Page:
Not wanting to go through Germany again, we took the train through Poland, Romania, Hungary, Yugoslavia, to Trieste, Italy. The trip took a number of days, as we had to stop in a lovely Hungarian city for Yom Kippur. We went to the Service in a large Synagogue. Going upstairs I was asked to sit near the Rebbetzin who admonished me first for wearing a short sleeved dress, then asked me where did I come from and where was I going. The eyes of all the women were on me as I told them that we were going to live in Palestine. I can hear even now the whispers which went all around the packed gallery, Palestine, Palestine, Palestine. It got so loud that the men downstairs shushed the women. I can see it all in my mind now and often wonder if any of them survived the Holocaust.
We met my sister Miriam in Trieste (Hanna had stayed back to finish her matriculation) and boarded the ship taking us to Palestine. It would be 40 odd years before I would set foot in Europe again.
We arrived at Port Jaffa after six days, having spent the first two days of Sukkot on board ship and had to anchor outside the harbour as the water was very shallow. We had to descend outside stairs and jumping into the strong arms of Arab boatmen, who rowed us into the port where my mother and brother awaited us.
A horse drawn carriage with the driver wearing a red Fez, something new and strange to me, drove us through the narrow noisy, crowded, colourful streets of Jaffa. For the first time I could smell the strange, to me then, aroma of Arab and Mediterranean food, which I still enjoy smelling and eating today.
We came into Tel-Aviv Ha Ktana (Little Tel-Aviv) as she was called then and my first impression of her was of a white, bright and clean city. We stopped outside our new shop called “The Lady” (in Ivrit “HaGeveret”). It was situated in Nachlat Benjamin Street, which was then the main shopping centre. Only the main streets were paved, side streets were all sand; some had planks down to make walking easier. In the side streets people were living in little huts, called Zrifim. The buses were a Co-operative called Ha Maavir and were almost the only vehicular traffic on the roads. Arabs with donkeys walked the streets selling grapefruit, oranges and neft (kerosine) needed for the primus in the kitchen and for the heater in winter.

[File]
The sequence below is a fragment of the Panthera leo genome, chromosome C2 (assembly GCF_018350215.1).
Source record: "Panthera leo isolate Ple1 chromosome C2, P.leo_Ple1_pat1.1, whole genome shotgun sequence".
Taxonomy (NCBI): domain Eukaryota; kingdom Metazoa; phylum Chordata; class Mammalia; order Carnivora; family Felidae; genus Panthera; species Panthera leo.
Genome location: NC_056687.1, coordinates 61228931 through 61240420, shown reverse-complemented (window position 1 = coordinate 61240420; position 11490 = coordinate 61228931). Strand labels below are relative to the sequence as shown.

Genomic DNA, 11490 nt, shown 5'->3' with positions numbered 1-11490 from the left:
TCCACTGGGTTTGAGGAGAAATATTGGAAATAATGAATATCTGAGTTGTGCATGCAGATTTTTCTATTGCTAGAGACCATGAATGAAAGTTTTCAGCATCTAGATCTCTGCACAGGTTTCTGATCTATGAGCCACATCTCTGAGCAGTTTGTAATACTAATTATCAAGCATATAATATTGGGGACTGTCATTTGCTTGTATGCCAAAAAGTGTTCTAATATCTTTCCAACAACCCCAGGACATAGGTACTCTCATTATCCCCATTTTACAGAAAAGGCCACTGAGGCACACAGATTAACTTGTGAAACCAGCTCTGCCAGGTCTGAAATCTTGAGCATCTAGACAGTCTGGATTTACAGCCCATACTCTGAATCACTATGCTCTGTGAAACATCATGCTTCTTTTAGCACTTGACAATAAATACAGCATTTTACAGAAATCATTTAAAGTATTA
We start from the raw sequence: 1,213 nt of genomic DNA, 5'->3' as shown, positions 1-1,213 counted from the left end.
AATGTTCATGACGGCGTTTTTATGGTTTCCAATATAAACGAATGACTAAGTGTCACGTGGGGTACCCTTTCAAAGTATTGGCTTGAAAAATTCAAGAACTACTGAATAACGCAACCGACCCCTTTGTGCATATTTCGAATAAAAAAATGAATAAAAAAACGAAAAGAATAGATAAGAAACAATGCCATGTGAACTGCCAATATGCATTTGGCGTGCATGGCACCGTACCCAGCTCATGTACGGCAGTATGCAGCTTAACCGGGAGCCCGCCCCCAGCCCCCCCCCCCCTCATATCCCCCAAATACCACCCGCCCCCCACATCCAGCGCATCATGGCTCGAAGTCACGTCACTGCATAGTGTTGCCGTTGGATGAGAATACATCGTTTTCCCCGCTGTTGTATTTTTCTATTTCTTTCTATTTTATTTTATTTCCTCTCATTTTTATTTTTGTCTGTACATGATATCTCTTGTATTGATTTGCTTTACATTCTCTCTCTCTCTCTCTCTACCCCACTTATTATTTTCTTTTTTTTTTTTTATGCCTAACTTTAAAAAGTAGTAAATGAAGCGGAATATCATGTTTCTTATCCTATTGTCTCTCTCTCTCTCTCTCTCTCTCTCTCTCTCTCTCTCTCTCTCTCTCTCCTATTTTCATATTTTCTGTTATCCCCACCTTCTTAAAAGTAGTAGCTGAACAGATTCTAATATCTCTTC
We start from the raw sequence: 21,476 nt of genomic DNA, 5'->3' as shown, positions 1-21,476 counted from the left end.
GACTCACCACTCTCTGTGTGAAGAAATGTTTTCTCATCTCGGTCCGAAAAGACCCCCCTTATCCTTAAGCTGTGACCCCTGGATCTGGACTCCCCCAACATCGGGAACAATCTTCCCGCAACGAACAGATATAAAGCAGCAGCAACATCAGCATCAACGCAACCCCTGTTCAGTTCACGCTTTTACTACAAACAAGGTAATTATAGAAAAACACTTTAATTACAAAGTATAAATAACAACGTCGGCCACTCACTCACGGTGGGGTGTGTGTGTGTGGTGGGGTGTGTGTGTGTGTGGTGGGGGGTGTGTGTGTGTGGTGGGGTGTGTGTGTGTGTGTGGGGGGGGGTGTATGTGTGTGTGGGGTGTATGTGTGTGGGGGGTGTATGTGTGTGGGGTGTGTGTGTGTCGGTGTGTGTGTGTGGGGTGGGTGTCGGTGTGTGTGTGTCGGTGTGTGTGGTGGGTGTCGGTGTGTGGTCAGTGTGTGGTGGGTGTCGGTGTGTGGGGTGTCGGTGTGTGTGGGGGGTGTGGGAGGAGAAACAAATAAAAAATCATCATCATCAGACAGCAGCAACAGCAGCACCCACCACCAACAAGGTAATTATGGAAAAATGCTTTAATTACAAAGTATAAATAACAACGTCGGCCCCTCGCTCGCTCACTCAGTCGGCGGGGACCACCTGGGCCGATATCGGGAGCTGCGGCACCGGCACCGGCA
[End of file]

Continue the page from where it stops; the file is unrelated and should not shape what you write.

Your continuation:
I started at the Talpiyot Girl’s school and had to learn the modern Ivrit as well as catching- up with the class of three years English which I found very easy to learn. I joined the Scouts (Zofim) and the swimming section of the Maccabi. Friday afternoons we would meet the swimming coach then walk from the end of King George Street through a Bedouin camp full of tents, camels, donkeys and children. We would train in a pool in the middle of an orange grove belonging to the Mukhtar of the nearby Arab village of Sumeil. Once the Mukhtar invited us to train in his private pool, after that we were refreshed with cool drinks in his large home.
The orange grove and Bedouin camp is now the site of the Town Hall and Rabin Square in front of it. Friday afternoons the Shofar would be blown in the streets, a sign for the shops and traffic to stop for Erev Shabbat, but on Shabbat mornings I would meet my friends on the beach, packed with swimmers, beach tennis players, and young boys walking around selling “Eskimo Ice-blocks.”